• -u db_user – connect as user db_user to database
  • -p – use password, it will ask you to enter your password
  • db_name is the name of MySQL database you want to dump
  • > dump_name.sql – by default mysqldump will print out the dump to terminal, but simple output redirect with > will instead write it to given filename, in this case dump_name.sql

Now that you have dump_name.sql file with all SQL queries needed to replicate your database you can import it using general-purpose mysql client:

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mysql -u db_user -p db_name < dump_name.sql

User, password, and database name options are the same as for mysqldump. Since mysql reads input from terminal this time we can use < to read input from given file instead.

As always for more information you can consult manual using man mysqldump and man mysql.

One of the simplest tasks is creating and extracting files using tar and gzip. Yet for most new developers this is a daunting task. These days tar is mostly used to simply combine a few files into a single file and then gzip is used to compress that file.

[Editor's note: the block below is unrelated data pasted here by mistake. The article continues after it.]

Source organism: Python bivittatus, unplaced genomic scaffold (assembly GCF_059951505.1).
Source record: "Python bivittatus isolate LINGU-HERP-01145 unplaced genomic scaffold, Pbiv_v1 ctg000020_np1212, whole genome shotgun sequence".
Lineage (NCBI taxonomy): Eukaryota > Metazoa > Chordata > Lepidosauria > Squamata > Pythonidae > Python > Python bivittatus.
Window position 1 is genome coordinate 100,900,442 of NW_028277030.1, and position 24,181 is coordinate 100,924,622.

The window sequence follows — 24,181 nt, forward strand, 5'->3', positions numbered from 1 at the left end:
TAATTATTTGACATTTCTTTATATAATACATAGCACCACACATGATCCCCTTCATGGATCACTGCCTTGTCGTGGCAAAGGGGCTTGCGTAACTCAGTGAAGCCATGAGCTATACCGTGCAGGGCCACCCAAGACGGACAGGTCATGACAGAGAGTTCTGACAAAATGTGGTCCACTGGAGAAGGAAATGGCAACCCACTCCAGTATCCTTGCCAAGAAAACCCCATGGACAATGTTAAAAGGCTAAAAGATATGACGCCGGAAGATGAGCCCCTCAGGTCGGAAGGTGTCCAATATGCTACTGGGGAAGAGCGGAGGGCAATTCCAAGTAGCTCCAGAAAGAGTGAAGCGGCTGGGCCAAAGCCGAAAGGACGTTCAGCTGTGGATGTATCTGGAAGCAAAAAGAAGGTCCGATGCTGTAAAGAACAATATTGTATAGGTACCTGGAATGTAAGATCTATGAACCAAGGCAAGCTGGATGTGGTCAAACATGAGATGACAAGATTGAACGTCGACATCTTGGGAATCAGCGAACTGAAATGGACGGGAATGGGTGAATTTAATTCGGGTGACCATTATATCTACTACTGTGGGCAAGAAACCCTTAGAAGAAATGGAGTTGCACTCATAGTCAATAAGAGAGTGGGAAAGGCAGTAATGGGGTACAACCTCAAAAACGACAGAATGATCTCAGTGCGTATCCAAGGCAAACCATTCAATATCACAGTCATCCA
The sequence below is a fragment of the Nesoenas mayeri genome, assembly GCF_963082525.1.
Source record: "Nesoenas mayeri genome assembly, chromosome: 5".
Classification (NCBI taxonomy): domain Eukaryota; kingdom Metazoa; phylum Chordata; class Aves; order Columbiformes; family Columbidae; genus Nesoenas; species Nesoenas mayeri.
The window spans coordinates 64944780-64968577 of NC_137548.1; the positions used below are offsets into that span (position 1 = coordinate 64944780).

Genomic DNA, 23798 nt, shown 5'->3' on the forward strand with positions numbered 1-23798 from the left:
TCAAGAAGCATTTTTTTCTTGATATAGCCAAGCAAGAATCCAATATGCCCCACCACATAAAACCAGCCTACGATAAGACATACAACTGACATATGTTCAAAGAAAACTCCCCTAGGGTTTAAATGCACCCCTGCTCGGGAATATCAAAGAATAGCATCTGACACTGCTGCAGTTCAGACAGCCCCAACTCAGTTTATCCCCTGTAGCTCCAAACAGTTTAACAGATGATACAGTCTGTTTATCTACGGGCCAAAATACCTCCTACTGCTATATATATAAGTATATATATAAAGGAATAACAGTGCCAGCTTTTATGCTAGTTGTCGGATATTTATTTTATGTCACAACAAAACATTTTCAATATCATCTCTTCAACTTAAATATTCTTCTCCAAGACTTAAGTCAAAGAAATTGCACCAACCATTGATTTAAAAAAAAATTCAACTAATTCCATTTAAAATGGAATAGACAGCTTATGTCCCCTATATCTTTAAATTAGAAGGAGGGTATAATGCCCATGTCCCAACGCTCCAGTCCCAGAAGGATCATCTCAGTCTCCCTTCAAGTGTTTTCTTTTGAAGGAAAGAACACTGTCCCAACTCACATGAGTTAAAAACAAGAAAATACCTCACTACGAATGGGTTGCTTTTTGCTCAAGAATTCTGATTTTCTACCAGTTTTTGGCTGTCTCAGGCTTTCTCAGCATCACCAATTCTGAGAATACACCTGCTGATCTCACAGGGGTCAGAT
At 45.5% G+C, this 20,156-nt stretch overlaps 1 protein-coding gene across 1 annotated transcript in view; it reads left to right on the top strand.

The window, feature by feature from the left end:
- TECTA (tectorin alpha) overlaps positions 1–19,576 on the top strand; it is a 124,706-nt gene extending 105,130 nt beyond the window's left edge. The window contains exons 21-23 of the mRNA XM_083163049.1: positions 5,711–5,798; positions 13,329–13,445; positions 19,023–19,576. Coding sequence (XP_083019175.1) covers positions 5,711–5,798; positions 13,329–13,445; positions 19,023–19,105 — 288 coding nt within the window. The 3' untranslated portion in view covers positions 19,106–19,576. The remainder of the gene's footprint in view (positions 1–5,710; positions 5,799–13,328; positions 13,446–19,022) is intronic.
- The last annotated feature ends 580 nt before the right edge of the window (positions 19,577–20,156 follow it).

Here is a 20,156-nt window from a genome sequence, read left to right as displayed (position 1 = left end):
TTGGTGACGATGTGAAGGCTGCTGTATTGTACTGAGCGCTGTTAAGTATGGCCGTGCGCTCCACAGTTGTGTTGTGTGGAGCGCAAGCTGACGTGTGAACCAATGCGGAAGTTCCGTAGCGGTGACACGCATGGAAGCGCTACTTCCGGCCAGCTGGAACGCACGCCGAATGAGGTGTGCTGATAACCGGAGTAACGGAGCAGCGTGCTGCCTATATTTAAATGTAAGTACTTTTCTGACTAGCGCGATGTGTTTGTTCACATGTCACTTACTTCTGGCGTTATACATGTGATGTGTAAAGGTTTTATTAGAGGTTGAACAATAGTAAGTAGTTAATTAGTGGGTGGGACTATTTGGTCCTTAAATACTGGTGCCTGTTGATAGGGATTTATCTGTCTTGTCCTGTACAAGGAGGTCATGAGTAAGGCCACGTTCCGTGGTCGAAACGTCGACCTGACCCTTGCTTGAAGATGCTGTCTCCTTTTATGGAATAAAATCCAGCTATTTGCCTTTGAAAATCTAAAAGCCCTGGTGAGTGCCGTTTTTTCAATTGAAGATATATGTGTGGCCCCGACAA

Here is a quick overview how to use tar and gzip to create and compress an archive:

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# archive individual files
tar -cvzf myarchive.tar.gz /path/to/file1 /path/to/file2

# archive whole directory
tar -cvzf myarchive.tar.gz /path/to/dir

# archive whole directory but don't store full path
tar -cvzf myarchive.tar.gz -C /path/to/dir ./

Options give to tar are: c to create new archive, v to be verbose, z to compress resulting archive with gzip, and f to write the archive to specified file. After options you can list files and dirs you want to archive.

In all examples we provide a full path to a file or dir we want to archive. In this case tar will store files in the archive using the full path. This means once you extract the files you’ll have a complete directory structure from root dir onwards.

The way to avoid this is either to manually cd to dir in which files are stored, or to tell tar using C option to change dir before archiving files.

Finally to extract an archive:

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tar -xvzf myarchive.tar.gz

The x option tells tar to extract the archive into current directory.

For more information you can consult manual using man tar.